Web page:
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The Door-to-Door Sales Rule and Off-Site Automobile Sales

    Dealers should proceed with caution in blindly relying on the common assumption that there is no cooling-off period for automobile sales.  Under federal law, vehicle sales are not expressly exempted from what is commonly referred to as the Door-to-Door Sales Rule.  The law requires that sellers provide buyers with a limited right to cancel where the transaction amounts to a door-to-door sale.  A door-to-door sale is defined as “[a] sale, lease, or rental of consumer goods or services with a purchase price of $25 or more, whether under single or multiple contracts, in which the seller or his representative personally solicits the sale, including those in response to or following an invitation by the buyer, and the buyer’s agreement or offer to purchase is made at a place other than the place of business of the seller (e.g., sales at the buyer’s residence or at facilities rented on a temporary or short-term basis, such as hotel or motel rooms, convention centers, fairgrounds and restaurants, or sales at the buyer’s workplace or in dormitory lounges)” (emphasis added).  16 C.F.R. 429.0 (2010).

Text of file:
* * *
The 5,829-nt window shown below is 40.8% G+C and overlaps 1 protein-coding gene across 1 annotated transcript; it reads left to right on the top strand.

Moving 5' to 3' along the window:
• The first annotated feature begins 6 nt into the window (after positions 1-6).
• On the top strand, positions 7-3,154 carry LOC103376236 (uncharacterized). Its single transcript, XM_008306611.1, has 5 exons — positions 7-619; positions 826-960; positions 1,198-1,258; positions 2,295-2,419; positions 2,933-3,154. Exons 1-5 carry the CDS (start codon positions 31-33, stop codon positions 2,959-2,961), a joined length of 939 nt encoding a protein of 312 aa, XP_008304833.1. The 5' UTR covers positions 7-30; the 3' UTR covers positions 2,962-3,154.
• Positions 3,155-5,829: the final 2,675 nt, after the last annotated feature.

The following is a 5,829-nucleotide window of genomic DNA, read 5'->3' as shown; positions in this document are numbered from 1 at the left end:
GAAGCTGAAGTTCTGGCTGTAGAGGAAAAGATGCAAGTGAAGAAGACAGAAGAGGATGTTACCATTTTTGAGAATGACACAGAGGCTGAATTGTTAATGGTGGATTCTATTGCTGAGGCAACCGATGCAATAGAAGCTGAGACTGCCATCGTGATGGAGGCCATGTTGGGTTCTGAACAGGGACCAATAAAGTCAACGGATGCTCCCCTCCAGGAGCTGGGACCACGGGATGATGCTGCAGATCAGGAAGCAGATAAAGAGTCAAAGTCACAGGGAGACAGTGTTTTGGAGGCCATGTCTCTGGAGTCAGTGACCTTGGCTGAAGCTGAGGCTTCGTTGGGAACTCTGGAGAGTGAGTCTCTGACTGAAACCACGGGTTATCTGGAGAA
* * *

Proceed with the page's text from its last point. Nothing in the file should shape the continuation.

As discussed in the California New Car Dealers Association’s (CNCDA) May 2010 Bulletin, dealers must be wary when engaging in off-site sales.  While the Rule exempts “sellers of automobiles, vans, trucks or other motor vehicles sold at auctions, tent sales or other temporary places of business, provided that the seller is a seller of vehicles with a permanent place of business,” it does not categorically exempt all off-site sales.  16 C.F.R. 429.3 (2010).  In an effort to determine which common dealer activities may fall within the Door-to-Door Sales Rule, the CNCDA recently obtained clarification from the Federal Trade Commission (“FTC”).  The FTC advised the CNCDA that the Door-to-Door Sales Rule is inapplicable where off-site deliveries and brokered transactions are concerned but may be applicable in circumstances involving ongoing negotiations or co-buyer signatures.  More specifically, the Rule may apply where the dealer has a general agreement to sell the vehicle but completes the negotiations and contract off-site and/or when the dealer must have a second co-buyer sign the contract off-site.

Erica A. Stuckey    

estuckey@carnaclaw.com

 

 

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